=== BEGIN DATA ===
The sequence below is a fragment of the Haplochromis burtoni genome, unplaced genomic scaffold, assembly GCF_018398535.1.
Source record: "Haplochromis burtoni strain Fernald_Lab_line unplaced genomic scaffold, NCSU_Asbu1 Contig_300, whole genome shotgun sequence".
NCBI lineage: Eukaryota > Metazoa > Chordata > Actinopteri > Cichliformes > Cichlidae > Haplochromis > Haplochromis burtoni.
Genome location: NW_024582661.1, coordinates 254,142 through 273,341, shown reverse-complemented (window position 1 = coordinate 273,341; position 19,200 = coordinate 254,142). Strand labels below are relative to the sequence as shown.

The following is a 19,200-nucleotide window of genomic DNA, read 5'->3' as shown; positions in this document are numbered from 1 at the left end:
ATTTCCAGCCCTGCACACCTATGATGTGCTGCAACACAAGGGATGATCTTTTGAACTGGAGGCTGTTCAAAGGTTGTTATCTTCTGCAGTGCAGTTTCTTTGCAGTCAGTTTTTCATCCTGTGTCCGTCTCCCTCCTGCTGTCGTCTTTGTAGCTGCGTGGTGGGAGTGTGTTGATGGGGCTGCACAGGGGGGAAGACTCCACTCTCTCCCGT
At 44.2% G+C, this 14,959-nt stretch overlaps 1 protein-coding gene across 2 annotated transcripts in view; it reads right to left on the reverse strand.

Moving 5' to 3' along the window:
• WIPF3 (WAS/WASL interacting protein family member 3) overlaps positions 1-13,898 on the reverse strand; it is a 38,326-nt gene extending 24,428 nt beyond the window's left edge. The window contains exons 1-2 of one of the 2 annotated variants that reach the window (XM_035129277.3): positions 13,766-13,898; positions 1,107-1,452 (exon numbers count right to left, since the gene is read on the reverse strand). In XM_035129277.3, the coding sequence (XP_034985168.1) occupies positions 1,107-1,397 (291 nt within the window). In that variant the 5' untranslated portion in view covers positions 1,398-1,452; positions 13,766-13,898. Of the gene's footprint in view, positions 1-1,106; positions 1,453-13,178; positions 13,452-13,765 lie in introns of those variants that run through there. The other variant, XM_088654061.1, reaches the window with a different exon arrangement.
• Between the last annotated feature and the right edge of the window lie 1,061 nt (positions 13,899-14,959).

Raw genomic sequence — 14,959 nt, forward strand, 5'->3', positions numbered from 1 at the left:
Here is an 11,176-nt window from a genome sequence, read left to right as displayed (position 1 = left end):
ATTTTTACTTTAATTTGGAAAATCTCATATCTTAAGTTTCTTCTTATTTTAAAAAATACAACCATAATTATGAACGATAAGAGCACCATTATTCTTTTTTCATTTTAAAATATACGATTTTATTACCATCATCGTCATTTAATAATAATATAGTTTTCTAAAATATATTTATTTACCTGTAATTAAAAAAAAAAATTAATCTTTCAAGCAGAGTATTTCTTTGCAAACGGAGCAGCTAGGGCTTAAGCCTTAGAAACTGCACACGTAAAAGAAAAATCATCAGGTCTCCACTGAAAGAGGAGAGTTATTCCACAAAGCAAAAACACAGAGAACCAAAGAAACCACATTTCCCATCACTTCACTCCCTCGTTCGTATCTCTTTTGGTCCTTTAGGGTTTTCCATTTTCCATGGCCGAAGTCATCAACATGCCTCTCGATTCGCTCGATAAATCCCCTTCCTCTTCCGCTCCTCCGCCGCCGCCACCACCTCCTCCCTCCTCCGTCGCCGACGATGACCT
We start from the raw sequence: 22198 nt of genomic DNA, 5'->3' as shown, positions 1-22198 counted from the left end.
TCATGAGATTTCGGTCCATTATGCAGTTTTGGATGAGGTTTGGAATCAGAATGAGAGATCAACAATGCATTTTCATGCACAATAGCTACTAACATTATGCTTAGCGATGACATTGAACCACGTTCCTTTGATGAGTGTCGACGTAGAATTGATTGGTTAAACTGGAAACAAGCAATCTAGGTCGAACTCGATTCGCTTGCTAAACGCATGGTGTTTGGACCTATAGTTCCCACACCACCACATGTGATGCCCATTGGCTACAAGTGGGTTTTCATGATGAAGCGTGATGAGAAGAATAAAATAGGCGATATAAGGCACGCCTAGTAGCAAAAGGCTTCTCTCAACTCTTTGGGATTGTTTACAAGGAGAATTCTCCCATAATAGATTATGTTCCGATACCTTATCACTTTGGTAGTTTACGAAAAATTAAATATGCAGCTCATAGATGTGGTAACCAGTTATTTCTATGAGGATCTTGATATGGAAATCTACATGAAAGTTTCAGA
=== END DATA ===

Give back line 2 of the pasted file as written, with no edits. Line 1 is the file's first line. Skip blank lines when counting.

Source record: "Haplochromis burtoni strain Fernald_Lab_line unplaced genomic scaffold, NCSU_Asbu1 Contig_300, whole genome shotgun sequence".